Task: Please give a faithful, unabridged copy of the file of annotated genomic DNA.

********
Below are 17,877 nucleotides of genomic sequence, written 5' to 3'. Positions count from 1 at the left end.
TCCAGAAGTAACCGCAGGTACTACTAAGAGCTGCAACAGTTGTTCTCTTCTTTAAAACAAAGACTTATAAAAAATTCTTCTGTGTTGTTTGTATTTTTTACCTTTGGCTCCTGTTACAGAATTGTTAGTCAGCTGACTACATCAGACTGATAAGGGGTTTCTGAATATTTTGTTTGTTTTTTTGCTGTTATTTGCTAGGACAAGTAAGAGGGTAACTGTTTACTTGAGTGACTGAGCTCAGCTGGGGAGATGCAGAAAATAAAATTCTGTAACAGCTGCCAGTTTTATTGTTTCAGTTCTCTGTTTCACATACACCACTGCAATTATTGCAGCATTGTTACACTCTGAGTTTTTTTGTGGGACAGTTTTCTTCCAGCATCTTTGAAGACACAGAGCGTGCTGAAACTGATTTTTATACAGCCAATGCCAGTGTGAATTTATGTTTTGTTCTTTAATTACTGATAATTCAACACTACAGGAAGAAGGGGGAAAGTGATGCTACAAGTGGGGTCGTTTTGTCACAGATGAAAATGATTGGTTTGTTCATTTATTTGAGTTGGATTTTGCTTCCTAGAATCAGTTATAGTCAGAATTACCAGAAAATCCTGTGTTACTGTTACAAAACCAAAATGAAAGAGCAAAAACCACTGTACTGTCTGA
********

Below are 17,877 nucleotides of genomic sequence, written 5' to 3'. Positions count from 1 at the left end.
TCCAGAAGTAACCGCAGGTACTACTAAGAGCTGCAACAGTTGTTCTCTTCTTTAAAACAAAGACTTATAAAAAATTCTTCTGTGTTGTTTGTATTTTTTACCTTTGGCTCCTGTTACAGAATTGTTAGTCAGCTGACTACATCAGACTGATAAGGGGTTTCTGAATATTTTGTTTGTTTTTTTGCTGTTATTTGCTAGGACAAGTAAGAGGGTAACTGTTTACTTGAGTGACTGAGCTCAGCTGGGGAGATGCAGAAAATAAAATTCTGTAACAGCTGCCAGTTTTATTGTTTCAGTTCTCTGTTTCACATACACCACTGCAATTATTGCAGCATTGTTACACTCTGAGTTTTTTTGTGGGACAGTTTTCTTCCAGCATCTTTGAAGACACAGAGCGTGCTGAAACTGATTTTTATACAGCCAATGCCAGTGTGAATTTATGTTTTGTTCTTTAATTACTGATAATTCAACACTACAGGAAGAAGGGGGAAAGTGATGCTACAAGTGGGGTCGTTTTGTCACAGATGAAAATGATTGGTTTGTTCATTTATTTGAGTTGGATTTTGCTTCCTAGAATCAGTTATAGTCAGAATTACCAGAAAATCCTGTGTTACTGTTACAAAACCAAAATGAAAGAGCAAAAACCACTGTACTGTCTGA